The results of our study confirmed a highly significant difference (P< 0.001) in the etch pattern of both groups [Table 5] and [Table 6] with SEP showing lower adhesive penetration, thus producing a more conservative etch pattern contributing to its lower bond strength. A characteristically uniform etch pattern was seen in the resin samples of the phosphoric acid/Transbond XT primer group, which revealed increased roughness and resin tags penetrating the demineralized enamel surface [Figure 1] and [Figure 2], whereas with Transbond Plus SEP, a regular resin tag distribution was observed which showed less magnitude when compared with the control group [Figure 3] and [Figure 4].


   Discussion Top


The direct bonding method of orthodontic brackets has brought advancement in the clinical practice of orthodontics. However, still, a need for the improvement of the bonding procedure by minimizing enamel loss and saving time without jeopardizing the ability to maintain clinically useful bond strength is required.[6]

The most conventional adhesive systems use three different agents: an etchant, a primer, and an adhesive resin. Acid conditioning of the enamel with 35%–37% phosphoric acid has been the most effective method for enhancement of the bonding of adhesive resin composite to enamel.

The use of phosphoric acid on enamel has been associated with an increase in the superficial roughness, rendering the enamel more retentive and producing higher bond strength.[7] However, it is not desirable clinically because of the concerns that such bond strengths may be higher than what is required for a successful orthodontic bonding. Furthermore, phosphoric acid complicates the removal of residual adhesive on the enamel after debonding and can also lead to surface scratches and loss of sound enamel.[8] Moreover, it has been demonstrated that the amount of adhesive remnant on enamel tends to be greater with high shear bond strength.[4] Currently, there is an increasing preference for milder etching procedures.

SEPs are agents that combine conditioning and priming into one clinical step. They do not have to be rinsed off with water but just spread gently by applying a stream of air. As the monomers that cause etching are also responsible for bonding, the depth of the demineralized zone corresponds to the depth of penetration of the adhesive to be polymerized, thus causing sufficient penetration depth with improved quality of hybridization.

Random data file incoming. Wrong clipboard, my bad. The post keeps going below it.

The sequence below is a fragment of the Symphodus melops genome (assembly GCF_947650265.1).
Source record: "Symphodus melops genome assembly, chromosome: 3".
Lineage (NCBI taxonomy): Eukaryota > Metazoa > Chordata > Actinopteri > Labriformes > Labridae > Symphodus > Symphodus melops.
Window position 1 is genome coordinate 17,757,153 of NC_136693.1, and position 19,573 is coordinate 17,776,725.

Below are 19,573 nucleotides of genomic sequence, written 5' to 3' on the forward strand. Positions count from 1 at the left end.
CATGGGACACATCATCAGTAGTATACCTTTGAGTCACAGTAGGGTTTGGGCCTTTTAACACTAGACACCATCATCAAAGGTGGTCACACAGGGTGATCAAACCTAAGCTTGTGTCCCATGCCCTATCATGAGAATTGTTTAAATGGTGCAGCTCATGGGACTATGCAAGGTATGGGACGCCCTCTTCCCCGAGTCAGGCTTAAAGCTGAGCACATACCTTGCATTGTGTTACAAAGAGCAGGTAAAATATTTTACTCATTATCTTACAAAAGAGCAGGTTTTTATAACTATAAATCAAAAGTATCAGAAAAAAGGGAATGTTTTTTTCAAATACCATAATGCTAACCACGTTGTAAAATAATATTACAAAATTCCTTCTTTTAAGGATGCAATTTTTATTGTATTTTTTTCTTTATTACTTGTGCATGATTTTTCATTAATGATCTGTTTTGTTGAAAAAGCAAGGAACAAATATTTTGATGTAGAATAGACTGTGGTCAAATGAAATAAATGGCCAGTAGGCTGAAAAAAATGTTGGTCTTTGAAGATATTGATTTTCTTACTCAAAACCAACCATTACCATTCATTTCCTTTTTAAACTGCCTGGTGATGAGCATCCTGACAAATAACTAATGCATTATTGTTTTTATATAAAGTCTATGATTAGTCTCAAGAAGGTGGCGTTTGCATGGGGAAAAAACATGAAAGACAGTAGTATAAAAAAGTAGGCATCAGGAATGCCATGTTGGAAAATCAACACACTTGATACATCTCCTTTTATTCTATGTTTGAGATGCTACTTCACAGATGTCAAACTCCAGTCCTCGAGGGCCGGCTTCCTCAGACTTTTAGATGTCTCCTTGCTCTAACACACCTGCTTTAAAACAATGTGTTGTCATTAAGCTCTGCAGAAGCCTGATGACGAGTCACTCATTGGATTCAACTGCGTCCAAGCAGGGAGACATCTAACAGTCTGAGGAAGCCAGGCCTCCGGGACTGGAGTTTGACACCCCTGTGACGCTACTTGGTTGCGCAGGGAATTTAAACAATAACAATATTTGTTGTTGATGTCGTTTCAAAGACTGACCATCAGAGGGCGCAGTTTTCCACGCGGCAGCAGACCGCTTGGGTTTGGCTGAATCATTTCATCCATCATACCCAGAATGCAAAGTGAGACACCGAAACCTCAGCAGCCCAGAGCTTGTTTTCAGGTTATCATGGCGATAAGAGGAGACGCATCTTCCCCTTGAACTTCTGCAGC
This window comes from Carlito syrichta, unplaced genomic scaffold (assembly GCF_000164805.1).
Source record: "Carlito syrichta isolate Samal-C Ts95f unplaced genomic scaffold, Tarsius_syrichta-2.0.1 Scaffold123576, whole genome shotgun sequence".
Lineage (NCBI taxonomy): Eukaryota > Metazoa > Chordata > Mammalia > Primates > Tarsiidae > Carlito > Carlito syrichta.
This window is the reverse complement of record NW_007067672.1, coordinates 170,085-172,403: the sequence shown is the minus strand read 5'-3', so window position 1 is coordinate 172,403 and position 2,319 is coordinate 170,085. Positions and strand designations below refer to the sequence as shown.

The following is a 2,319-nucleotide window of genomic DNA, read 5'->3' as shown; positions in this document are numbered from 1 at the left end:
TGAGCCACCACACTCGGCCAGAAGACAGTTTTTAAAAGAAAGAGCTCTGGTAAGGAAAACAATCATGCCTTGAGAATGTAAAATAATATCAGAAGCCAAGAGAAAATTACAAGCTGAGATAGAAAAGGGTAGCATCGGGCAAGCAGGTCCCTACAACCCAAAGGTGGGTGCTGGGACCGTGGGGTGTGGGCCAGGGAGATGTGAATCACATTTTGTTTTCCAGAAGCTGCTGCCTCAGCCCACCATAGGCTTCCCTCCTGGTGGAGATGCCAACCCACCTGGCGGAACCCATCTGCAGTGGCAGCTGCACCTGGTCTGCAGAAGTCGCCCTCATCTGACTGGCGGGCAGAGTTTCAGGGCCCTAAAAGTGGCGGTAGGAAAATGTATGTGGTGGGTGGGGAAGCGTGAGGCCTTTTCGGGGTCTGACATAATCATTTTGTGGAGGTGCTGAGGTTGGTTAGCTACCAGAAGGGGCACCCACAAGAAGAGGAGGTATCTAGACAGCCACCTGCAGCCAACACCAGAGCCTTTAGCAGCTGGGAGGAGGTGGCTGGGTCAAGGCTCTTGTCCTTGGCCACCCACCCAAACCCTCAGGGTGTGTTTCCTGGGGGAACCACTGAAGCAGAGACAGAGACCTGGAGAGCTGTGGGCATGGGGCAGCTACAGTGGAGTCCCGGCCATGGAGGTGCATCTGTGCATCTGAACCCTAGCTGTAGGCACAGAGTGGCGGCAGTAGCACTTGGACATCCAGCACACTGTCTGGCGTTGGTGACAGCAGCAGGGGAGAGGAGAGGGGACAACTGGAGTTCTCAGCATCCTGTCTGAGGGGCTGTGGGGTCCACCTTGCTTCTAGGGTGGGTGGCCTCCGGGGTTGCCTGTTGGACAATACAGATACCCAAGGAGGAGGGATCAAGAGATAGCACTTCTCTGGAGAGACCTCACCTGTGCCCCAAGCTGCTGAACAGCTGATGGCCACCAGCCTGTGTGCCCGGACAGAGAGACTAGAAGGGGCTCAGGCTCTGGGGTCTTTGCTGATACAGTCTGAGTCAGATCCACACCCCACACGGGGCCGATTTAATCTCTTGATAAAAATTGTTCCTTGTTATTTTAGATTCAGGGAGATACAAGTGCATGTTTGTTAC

The method used in this study, i.e., using SEM and completely decalcified resin samples, is extremely simple and very useful to evaluate the resin tags and to assess the etching pattern of enamel surfaces. According to Ferrari et al., low magnifications show the uniformity of the etch pattern of enamel and the density and real depth of the resin tags, whereas high magnifications demonstrate the morphological characteristics of the resin tags penetrating enamel.[9] Perhaps, this is the most adequate technique to evaluate the bonding mechanism of SEPs on enamel.

As in this study, if resin replication rather than direct observations of enamel is evaluated, exact information can be obtained about the etching pattern and the adhesive penetration into enamel surface, regardless of the etching technique. This is true because with the self-etching primer, the ionic precipitate remains embedded in the resin after polymerization.[5]

The results of our study confirmed a significantly high difference in the etch pattern of both the groups [Table 5] and [Table 6] with self-etching primer showing lower adhesive penetration, thus producing a more conservative etch pattern contributing to their lower bond strength.

Successful clinical bonding is reported to be achieved at a shear bond strength as low as 6–8 Mpa;[10] therefore, SEPs have been successfully used during bonding to reduce the etching of enamel and technique sensitivity.[11],[12] The efficacy of using a SEP, therefore, has been shown in various studies.[11],[12],[13],[14],[15],[16]

Clinical conditions during bonding procedure include a risk of contamination of the etched surface by saliva. It has been reported that when using phosphoric acid etchant, contamination with saliva causes a noticeable decrease in bond strength.[17] SEPs are considered bicomponent hydrophilic adhesives and are known to be the least influenced by the presence of moisture. Recent investigations comparing bond strengths of SEPs with and without saliva contamination showed insignificant decrease in bond strength.[18],[19]

The effect of SEPs on the tooth surface after debonding is of importance as the enamel surface should have little possible residual adhesive on it after bracket removal since its removal will lead to enamel loss. It has been concluded that most surface loss occurs during enamel clean-up.

Recently, Vicente et al. and other authors reported that after using the conventional acid etching technique more adhesive remained on the enamel surface post debonding than after the use of a self etching primer.[12],[14],[20]

Even if it has been maintained that bond failure at the bracket–adhesive interface or within the adhesive is safer than failure in the adhesive–enamel interface due to enamel cracking, phosphoric acid techniques are reported to be associated with a risk of enamel cracks during debonding. Thus, we conclude that phosphoric acid-etching produces more enamel fractures than SEP treatment, possibly a result of the reduced depth of demineralization of SEPs.[10]